Flood warnings set to be lifted as 2019 ends with drier spell

Flood warnings should lift and the year is expected to end with a drier spell for much of the country, forecasters have said.

Overnight on Boxing Day and into Friday, groundwater was expected to rise in parts of southern England and north Lincolnshire following prolonged spells of rain.

On Boxing Day afternoon there were still 30 flood warnings in place, meaning flooding was expected, with a further 88 alerts, meaning it was possible.

But the Met Office said a period of high pressure was expected to come in over the weekend, bringing a dry end to the year for many.

Winter weather Dec 26th 2019
A flooded towpath in Henley-on-Thames (Steve Parsons/PA)

Clare Dinnis, flood duty manager at the Environment Agency, said: “While the weather outlook is improving, groundwater levels continue to rise after recent rainfall meaning that there is a continued risk of groundwater flooding in parts of southern England over the next few days.

“We continue to monitor rainfall and river levels closely and to operate our flood defences, reducing the risk of flooding to thousands of homes and businesses and helping to keep people safe.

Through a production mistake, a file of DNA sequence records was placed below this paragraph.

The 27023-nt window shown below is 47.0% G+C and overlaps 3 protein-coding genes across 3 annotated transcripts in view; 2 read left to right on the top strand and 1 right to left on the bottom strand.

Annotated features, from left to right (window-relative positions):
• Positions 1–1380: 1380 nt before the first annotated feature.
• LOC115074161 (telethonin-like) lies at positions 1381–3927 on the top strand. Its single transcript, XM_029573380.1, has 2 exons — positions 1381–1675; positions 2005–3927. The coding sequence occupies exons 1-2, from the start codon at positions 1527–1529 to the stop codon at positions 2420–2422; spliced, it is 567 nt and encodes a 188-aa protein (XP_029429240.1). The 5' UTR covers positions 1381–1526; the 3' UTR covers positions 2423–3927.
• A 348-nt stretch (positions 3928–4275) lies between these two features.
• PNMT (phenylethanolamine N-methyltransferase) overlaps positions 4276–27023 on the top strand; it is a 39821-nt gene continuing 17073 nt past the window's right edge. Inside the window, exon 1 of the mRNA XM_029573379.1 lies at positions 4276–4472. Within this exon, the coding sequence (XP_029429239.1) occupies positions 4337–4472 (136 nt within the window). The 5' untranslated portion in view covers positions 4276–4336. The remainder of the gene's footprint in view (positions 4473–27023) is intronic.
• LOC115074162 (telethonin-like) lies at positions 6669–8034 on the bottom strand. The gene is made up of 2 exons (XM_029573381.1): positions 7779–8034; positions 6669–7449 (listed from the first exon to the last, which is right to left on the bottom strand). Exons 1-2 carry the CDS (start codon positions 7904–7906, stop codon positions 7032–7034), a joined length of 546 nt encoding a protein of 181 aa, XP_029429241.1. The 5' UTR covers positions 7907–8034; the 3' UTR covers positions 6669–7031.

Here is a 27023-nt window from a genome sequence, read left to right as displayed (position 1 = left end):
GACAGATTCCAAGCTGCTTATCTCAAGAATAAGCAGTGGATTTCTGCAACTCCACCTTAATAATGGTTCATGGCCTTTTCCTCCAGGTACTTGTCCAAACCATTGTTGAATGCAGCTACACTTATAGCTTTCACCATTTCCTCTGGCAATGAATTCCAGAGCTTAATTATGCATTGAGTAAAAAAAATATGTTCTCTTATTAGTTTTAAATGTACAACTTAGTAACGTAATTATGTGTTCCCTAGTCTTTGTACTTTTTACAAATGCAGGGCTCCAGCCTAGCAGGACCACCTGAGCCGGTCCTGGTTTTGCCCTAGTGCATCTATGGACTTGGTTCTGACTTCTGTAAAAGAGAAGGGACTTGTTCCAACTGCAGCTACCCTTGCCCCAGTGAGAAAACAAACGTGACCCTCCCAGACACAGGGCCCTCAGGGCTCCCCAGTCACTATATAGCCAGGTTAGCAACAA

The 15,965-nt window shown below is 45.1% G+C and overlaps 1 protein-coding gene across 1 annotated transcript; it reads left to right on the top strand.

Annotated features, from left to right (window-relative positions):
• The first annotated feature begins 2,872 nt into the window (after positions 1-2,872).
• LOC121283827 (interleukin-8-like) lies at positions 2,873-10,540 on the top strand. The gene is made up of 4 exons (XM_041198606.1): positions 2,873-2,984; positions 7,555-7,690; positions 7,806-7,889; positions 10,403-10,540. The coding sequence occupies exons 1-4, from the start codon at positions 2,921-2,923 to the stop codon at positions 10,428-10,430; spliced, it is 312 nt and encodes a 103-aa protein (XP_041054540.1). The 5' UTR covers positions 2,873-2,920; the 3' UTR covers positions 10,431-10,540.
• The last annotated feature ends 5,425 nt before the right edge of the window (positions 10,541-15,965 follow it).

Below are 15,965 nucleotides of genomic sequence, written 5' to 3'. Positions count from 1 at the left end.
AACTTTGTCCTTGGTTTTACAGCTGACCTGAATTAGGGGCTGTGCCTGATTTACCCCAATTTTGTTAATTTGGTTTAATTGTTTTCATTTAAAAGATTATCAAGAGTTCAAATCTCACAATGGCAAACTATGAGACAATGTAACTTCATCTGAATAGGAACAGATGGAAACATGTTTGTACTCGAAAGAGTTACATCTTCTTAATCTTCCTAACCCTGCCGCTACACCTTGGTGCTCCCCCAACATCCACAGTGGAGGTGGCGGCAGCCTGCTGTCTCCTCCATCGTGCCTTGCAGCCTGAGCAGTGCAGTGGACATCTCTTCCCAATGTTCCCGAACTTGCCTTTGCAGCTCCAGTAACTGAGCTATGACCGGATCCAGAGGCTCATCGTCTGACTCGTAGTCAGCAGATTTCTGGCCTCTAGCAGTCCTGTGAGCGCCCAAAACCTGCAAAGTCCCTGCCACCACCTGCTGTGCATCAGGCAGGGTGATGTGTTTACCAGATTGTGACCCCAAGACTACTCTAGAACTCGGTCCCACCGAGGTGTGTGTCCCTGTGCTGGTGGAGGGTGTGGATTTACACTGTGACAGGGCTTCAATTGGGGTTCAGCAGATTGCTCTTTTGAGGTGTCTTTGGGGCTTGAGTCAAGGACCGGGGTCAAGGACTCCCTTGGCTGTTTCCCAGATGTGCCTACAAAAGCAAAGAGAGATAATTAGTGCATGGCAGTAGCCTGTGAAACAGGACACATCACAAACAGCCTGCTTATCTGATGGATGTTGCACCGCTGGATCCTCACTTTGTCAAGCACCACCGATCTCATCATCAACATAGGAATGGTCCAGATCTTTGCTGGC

“Our pumps also remain in place in Somerset where our focus is on reducing levels of water on Currymoor.”

Are you starting to make plans for the weekend? Find out what the weather has in store in this weekend outlook 👇 pic.twitter.com/fw2dU30e0N

— Met Office (@metoffice) December 26, 2019

Met Office forecaster Simon Partridge said the weather on Friday will see a split, with Scotland and Northern Ireland facing wet and windy weather, with some gale force winds possible, and calmer conditions in England and Wales.

Grey clouds will cover much of England and Wales, with drizzle likely on hills, but temperatures will be milder than recently, with a high of 13C in the South West.

Saturday’s weather was expected to be similarly split, with drier, brighter spells for England and Wales, and rain for western Scotland.

Mr Partridge said: “After that we will generally see high pressure building at the end of the year for much of the UK, and a spell of dry weather, with temperatures near or above average.”

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